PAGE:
“Quit!” Chucky replied. “Nobody ever told me to quit.” That was Chucky Mullins.
“ It is not what you have lost but what you have left that counts”
Karen and Carver Phillips drove to Memphis, heavy-hearted. Doctors told the couple that the force with which Chucky hit the Vanderbilt receiver caused at least four vertebrate to fracture “explosively.” There was a danger have lungs could fail; his condition was critical. Later, they rendered the prognosis everyone feared. Chucky was paralyzed. Forever. He’d received a fractured dislocation of the neck’s fourth and fifth cervical vertebrae. Not only would he never walk again, he’d be a quadriplegic for the rest of his life.
A month after the tragedy, Chucky had trouble breathing, and doctors performed an emergency tracheotomy. He remained desperately ill, but not disheartened. Teammates who visited found him unable to speak because of the opening in his throat. Chucky brushed off questions about his health. In typical fashion he gestured that he was doing fine. What interested him was how they were doing.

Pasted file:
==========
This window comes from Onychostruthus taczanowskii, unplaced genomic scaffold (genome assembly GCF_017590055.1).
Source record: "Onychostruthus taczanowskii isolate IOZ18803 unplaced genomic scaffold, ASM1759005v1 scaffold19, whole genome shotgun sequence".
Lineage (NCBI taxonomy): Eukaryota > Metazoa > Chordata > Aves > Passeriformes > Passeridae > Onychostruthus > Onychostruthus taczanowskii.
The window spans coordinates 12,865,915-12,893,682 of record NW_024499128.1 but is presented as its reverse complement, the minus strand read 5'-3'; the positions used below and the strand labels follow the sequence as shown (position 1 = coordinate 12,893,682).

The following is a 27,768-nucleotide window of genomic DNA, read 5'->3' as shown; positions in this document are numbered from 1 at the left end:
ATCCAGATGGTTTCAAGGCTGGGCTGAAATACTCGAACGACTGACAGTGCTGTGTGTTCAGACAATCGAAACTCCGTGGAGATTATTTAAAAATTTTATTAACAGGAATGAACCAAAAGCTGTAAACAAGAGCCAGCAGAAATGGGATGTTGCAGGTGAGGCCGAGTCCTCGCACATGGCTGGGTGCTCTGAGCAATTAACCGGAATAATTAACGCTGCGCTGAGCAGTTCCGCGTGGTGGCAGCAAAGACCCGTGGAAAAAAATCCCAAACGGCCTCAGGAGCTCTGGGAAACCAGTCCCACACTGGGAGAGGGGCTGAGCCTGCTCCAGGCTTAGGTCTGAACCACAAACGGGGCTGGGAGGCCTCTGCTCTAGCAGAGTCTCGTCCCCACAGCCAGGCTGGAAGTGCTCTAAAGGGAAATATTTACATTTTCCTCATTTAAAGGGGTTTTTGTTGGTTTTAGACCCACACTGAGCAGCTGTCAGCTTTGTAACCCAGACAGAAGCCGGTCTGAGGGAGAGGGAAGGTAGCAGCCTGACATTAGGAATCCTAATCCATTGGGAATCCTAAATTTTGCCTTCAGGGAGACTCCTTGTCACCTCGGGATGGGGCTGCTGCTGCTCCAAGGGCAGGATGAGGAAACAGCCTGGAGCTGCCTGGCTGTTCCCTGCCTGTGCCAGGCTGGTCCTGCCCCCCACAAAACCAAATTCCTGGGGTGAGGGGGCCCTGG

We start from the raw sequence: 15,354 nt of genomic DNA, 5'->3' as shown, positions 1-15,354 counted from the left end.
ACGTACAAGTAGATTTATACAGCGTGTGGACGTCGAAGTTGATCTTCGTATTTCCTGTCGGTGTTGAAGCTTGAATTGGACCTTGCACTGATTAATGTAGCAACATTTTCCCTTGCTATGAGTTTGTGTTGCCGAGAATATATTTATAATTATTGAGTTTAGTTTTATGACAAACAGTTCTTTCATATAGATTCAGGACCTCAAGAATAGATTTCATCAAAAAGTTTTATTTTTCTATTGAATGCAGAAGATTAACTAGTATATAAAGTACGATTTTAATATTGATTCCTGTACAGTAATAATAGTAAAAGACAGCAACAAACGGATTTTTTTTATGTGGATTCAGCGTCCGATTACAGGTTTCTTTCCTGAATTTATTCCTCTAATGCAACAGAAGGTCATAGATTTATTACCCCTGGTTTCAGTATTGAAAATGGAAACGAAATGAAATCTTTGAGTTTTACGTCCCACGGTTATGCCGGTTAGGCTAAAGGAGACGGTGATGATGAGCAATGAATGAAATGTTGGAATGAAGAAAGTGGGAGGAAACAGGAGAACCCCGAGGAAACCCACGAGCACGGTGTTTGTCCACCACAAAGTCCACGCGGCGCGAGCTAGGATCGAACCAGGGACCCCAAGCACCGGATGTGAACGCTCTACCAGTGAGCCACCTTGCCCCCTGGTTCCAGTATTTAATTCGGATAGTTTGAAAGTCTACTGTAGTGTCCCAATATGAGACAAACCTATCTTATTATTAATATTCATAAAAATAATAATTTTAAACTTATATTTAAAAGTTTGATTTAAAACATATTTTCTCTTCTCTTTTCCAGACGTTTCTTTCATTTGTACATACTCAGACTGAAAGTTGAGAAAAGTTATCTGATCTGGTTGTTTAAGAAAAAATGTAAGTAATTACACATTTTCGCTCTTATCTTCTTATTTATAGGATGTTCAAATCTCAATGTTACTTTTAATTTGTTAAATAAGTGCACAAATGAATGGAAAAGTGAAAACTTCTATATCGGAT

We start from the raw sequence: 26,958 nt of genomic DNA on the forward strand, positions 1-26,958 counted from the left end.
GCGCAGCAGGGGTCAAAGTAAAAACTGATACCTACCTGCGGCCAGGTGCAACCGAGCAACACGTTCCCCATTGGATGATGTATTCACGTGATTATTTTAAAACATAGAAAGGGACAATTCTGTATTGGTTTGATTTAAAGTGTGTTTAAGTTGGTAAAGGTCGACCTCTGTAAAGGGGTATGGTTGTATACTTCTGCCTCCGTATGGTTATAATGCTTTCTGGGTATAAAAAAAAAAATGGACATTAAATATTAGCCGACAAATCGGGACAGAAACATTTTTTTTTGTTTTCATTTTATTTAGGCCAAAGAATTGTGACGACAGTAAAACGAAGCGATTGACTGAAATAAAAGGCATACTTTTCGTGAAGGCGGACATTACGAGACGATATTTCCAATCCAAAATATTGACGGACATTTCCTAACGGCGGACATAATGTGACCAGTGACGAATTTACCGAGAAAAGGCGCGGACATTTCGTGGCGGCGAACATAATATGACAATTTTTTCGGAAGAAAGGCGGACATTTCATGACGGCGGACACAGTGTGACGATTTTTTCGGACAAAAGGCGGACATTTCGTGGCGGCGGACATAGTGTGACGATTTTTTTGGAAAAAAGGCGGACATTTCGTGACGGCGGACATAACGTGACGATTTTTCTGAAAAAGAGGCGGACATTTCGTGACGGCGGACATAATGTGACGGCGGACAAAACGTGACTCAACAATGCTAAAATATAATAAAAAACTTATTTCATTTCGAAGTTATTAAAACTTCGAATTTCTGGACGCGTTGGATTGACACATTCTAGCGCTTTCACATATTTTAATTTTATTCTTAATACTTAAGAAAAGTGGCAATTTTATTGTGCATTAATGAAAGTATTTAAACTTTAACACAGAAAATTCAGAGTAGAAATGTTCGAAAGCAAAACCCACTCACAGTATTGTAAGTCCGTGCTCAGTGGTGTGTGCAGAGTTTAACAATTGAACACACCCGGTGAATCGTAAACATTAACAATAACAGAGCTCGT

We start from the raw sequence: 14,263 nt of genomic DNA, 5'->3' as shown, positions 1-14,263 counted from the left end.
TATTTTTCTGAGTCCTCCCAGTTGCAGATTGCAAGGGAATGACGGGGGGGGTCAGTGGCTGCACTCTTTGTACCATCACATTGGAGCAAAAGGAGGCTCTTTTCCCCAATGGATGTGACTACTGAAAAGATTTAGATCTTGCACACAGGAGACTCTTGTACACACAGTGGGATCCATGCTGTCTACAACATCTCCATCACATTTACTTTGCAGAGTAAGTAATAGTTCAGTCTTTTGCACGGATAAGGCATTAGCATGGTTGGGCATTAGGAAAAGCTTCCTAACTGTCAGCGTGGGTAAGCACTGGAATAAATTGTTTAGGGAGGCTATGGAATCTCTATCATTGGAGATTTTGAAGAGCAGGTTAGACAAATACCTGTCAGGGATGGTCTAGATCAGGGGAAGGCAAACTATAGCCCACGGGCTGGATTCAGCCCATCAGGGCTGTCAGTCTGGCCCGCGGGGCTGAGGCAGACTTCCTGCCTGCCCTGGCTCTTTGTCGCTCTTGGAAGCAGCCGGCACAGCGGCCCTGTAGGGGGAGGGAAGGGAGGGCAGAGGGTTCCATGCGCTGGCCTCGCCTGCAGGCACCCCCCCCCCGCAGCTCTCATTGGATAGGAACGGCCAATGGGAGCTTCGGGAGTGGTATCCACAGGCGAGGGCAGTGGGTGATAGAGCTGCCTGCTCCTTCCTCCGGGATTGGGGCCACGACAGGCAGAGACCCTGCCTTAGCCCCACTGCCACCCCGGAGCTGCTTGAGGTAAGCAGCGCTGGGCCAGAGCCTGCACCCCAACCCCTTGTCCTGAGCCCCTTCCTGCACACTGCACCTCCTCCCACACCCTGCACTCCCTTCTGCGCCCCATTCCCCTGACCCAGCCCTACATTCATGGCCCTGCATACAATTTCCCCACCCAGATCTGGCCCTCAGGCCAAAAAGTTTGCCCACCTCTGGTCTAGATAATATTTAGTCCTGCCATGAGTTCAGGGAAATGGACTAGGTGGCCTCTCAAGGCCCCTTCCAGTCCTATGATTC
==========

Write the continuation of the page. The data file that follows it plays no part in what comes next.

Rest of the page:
Ole Miss officials quickly established a Chuck Mullins Trust Fund and invited contributions from students, alumni, and other universities in the southeast conference to help meet the staggering medical costs, nearly $10,000 a month. They also decided to take up a collection at an upcoming Louisiana state game. If there were doubts about how Mississippians would respond to an appeal for a black student, they were not voiced. When a call went out for student volunteers to carry plastic buckets soliciting contributions, the needed 150 were signed up in an hour. Hundreds more had to be thanked and sent away. A record 42,354 people turned out for the game, cheering wildly when the Ole Miss Rebels ran onto the field with Chucky’s number, 38, on the side of every player’s helmet. The next day in the bursar’s office, the money collected was everywhere—checks in trays; ones, fives, tens, and twenties stacked up on chairs and spilling out of fried chicken buckets. The tally came to $178,168.